Taxable capital gains
Now may be a good time to lock in stock market gains. You may want to harvest portfolio loses to offset any taxable capital gains. Or even, put funds in a tax sheltered retirement plan where the sales may have no tax implications. Such strategizing is particularly important to those in upper income tax brackets who need to reduce table capital gains. Last year’s tax-law changes created a variety of income thresholds, each triggering new taxes, higher rates, or loss of tax breaks. But each threshold is calculated differently. That means any taxpayers whose income puts them close to one of these new thresholds needs to pay close attention. So, before you sell, do a projection of your tax liabilities.
Stock evaluation basics
When determining your profit from a stock sale, it’s important to understand not only the formula, but the meaning of the variables in the formula. Certain circumstances can reduce your tax liability when you sell. Many taxpayers believe they must pay taxes on the full amount of the check they receive from the sale–not true. You can subtract your basis.
Basis is the cost of the stock plus any reinvested dividends and commissions paid for acquisition. If you inherited the stock, the basis is the fair-market value of the stock on the date of the decedent’s death or the alternate valuation date. If the stock was received as a gift, the basis is the lower of the fair-market value or the basis of the donor at the time the gift was made.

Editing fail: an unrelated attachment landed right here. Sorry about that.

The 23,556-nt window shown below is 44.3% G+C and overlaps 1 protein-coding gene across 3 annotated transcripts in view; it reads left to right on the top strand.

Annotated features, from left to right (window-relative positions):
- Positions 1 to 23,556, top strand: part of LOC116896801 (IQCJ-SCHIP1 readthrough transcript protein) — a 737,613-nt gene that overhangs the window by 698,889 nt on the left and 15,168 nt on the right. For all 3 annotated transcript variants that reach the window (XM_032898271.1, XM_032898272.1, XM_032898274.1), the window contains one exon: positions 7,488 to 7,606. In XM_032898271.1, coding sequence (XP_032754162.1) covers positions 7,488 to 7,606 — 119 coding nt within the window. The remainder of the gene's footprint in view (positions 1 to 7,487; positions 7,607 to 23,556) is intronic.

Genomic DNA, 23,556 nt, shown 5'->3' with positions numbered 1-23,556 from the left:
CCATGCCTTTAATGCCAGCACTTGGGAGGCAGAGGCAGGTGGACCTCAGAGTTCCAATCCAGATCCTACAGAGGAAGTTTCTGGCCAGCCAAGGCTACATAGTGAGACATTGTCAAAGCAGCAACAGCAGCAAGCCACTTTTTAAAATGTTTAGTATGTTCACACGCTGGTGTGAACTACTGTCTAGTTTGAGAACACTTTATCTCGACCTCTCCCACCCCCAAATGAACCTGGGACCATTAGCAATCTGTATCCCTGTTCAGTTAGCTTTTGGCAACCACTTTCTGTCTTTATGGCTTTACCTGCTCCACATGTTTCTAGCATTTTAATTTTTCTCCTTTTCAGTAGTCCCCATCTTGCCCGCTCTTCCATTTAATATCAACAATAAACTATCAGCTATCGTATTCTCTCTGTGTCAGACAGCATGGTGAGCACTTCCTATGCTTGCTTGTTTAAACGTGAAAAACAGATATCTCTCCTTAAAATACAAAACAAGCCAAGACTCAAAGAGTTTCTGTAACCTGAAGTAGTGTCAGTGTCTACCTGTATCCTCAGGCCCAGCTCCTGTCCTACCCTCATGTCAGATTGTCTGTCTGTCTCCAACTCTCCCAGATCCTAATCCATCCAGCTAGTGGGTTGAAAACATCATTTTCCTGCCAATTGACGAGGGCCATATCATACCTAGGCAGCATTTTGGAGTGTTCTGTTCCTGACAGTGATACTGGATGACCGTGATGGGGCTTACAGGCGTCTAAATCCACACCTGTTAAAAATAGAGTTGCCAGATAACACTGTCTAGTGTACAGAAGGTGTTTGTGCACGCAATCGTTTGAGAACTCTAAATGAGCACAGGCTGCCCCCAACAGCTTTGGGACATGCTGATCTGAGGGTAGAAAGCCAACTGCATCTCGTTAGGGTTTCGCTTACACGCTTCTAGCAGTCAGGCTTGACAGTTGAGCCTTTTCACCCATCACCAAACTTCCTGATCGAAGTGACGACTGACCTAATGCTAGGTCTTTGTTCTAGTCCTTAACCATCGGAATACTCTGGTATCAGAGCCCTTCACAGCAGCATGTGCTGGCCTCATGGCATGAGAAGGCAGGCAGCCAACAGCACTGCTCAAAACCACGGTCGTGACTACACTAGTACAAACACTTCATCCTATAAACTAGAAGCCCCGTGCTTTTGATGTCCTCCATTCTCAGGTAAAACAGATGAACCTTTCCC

In Jan. 1, 2013, Congress passed the American Taxpayer Relief Act of 2012 (ATRA), which prevented income tax rate increases for most taxpayers and addressed many expired tax breaks. But ATRA didn’t provide as much relief to higher-income taxpayers. Many will see rate hikes on income exceeding certain thresholds.
- A phase-out of personal exemptions and itemized deductions, which is triggered when adjusted gross income exceeds $250,000 for individuals or $300,000 for couples filing jointly.
- A 3.8 percent Medicare surtax on net investment income for those with modified adjusted gross income over the $200,000 individual or $250,000 married-filing-jointly threshold.
- A new 0.9 percent Medicare tax on earned income above $200,000 or $250,000 for those married filing jointly.
- Higher tax rates, which go into effect once taxable income exceeds $400,000 for individuals or $450,000 for couples filing jointly. The top marginal rate jumps to 39.6 percent, from 35 percent for 2012, while the top tax rate on capital gains goes to 20 percent from 15 percent.